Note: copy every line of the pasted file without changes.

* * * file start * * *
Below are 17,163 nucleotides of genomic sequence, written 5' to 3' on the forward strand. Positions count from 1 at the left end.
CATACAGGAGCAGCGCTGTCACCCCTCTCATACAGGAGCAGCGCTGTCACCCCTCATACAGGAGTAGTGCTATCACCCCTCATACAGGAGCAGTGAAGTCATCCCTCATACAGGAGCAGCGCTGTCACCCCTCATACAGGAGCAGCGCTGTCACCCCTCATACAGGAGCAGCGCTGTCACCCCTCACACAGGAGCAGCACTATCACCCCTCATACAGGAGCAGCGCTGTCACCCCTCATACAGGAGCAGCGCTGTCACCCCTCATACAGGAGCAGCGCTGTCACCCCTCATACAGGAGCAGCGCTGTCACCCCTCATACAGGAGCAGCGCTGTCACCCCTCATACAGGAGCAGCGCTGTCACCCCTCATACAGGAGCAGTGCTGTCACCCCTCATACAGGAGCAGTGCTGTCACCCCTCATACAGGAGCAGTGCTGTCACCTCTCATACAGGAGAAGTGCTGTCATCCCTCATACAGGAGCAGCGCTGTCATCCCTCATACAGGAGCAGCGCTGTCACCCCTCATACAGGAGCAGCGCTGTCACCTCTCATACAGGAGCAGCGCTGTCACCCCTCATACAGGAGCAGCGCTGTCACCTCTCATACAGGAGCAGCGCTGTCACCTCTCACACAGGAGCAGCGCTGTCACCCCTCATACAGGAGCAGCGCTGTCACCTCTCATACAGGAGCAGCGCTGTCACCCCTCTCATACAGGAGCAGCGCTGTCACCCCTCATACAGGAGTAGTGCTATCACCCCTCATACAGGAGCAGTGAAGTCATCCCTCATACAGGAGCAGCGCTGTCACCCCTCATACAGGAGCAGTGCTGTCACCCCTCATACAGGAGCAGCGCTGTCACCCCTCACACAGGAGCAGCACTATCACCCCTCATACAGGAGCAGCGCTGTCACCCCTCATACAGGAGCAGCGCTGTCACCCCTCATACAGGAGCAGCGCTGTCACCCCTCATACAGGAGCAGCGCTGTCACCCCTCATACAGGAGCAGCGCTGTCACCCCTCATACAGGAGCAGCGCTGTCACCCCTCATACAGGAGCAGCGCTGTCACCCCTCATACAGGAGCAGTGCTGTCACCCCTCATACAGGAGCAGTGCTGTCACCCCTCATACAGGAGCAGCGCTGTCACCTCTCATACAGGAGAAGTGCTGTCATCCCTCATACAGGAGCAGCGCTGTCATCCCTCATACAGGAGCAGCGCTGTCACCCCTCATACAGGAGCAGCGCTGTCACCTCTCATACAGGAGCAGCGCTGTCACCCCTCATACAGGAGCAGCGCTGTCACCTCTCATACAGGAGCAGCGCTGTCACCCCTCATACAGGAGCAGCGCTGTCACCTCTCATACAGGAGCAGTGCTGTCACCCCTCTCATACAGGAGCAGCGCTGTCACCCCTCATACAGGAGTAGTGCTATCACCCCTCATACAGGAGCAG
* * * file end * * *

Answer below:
Below are 17,163 nucleotides of genomic sequence, written 5' to 3' on the forward strand. Positions count from 1 at the left end.
CATACAGGAGCAGCGCTGTCACCCCTCTCATACAGGAGCAGCGCTGTCACCCCTCATACAGGAGTAGTGCTATCACCCCTCATACAGGAGCAGTGAAGTCATCCCTCATACAGGAGCAGCGCTGTCACCCCTCATACAGGAGCAGCGCTGTCACCCCTCATACAGGAGCAGCGCTGTCACCCCTCACACAGGAGCAGCACTATCACCCCTCATACAGGAGCAGCGCTGTCACCCCTCATACAGGAGCAGCGCTGTCACCCCTCATACAGGAGCAGCGCTGTCACCCCTCATACAGGAGCAGCGCTGTCACCCCTCATACAGGAGCAGCGCTGTCACCCCTCATACAGGAGCAGCGCTGTCACCCCTCATACAGGAGCAGTGCTGTCACCCCTCATACAGGAGCAGTGCTGTCACCCCTCATACAGGAGCAGTGCTGTCACCTCTCATACAGGAGAAGTGCTGTCATCCCTCATACAGGAGCAGCGCTGTCATCCCTCATACAGGAGCAGCGCTGTCACCCCTCATACAGGAGCAGCGCTGTCACCTCTCATACAGGAGCAGCGCTGTCACCCCTCATACAGGAGCAGCGCTGTCACCTCTCATACAGGAGCAGCGCTGTCACCTCTCACACAGGAGCAGCGCTGTCACCCCTCATACAGGAGCAGCGCTGTCACCTCTCATACAGGAGCAGCGCTGTCACCCCTCTCATACAGGAGCAGCGCTGTCACCCCTCATACAGGAGTAGTGCTATCACCCCTCATACAGGAGCAGTGAAGTCATCCCTCATACAGGAGCAGCGCTGTCACCCCTCATACAGGAGCAGTGCTGTCACCCCTCATACAGGAGCAGCGCTGTCACCCCTCACACAGGAGCAGCACTATCACCCCTCATACAGGAGCAGCGCTGTCACCCCTCATACAGGAGCAGCGCTGTCACCCCTCATACAGGAGCAGCGCTGTCACCCCTCATACAGGAGCAGCGCTGTCACCCCTCATACAGGAGCAGCGCTGTCACCCCTCATACAGGAGCAGCGCTGTCACCCCTCATACAGGAGCAGCGCTGTCACCCCTCATACAGGAGCAGTGCTGTCACCCCTCATACAGGAGCAGTGCTGTCACCCCTCATACAGGAGCAGCGCTGTCACCTCTCATACAGGAGAAGTGCTGTCATCCCTCATACAGGAGCAGCGCTGTCATCCCTCATACAGGAGCAGCGCTGTCACCCCTCATACAGGAGCAGCGCTGTCACCTCTCATACAGGAGCAGCGCTGTCACCCCTCATACAGGAGCAGCGCTGTCACCTCTCATACAGGAGCAGCGCTGTCACCCCTCATACAGGAGCAGCGCTGTCACCTCTCATACAGGAGCAGTGCTGTCACCCCTCTCATACAGGAGCAGCGCTGTCACCCCTCATACAGGAGTAGTGCTATCACCCCTCATACAGGAGCAG